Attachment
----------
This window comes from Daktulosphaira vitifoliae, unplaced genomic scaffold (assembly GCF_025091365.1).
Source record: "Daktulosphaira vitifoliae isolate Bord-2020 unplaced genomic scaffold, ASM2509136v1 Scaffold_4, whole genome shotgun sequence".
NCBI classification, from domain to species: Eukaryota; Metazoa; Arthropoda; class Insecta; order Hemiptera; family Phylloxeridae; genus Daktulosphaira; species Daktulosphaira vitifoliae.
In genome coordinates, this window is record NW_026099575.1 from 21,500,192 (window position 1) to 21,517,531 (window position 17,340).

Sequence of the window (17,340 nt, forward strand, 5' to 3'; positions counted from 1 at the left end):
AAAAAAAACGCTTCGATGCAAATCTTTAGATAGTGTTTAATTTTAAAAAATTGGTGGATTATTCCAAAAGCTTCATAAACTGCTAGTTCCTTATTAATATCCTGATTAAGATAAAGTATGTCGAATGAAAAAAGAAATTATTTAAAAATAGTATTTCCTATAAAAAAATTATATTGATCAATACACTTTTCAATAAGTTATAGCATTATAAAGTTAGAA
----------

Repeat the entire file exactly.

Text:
This window comes from Daktulosphaira vitifoliae, unplaced genomic scaffold (assembly GCF_025091365.1).
Source record: "Daktulosphaira vitifoliae isolate Bord-2020 unplaced genomic scaffold, ASM2509136v1 Scaffold_4, whole genome shotgun sequence".
NCBI classification, from domain to species: Eukaryota; Metazoa; Arthropoda; class Insecta; order Hemiptera; family Phylloxeridae; genus Daktulosphaira; species Daktulosphaira vitifoliae.
In genome coordinates, this window is record NW_026099575.1 from 21,500,192 (window position 1) to 21,517,531 (window position 17,340).

Sequence of the window (17,340 nt, forward strand, 5' to 3'; positions counted from 1 at the left end):
AAAAAAAACGCTTCGATGCAAATCTTTAGATAGTGTTTAATTTTAAAAAATTGGTGGATTATTCCAAAAGCTTCATAAACTGCTAGTTCCTTATTAATATCCTGATTAAGATAAAGTATGTCGAATGAAAAAAGAAATTATTTAAAAATAGTATTTCCTATAAAAAAATTATATTGATCAATACACTTTTCAATAAGTTATAGCATTATAAAGTTAGAA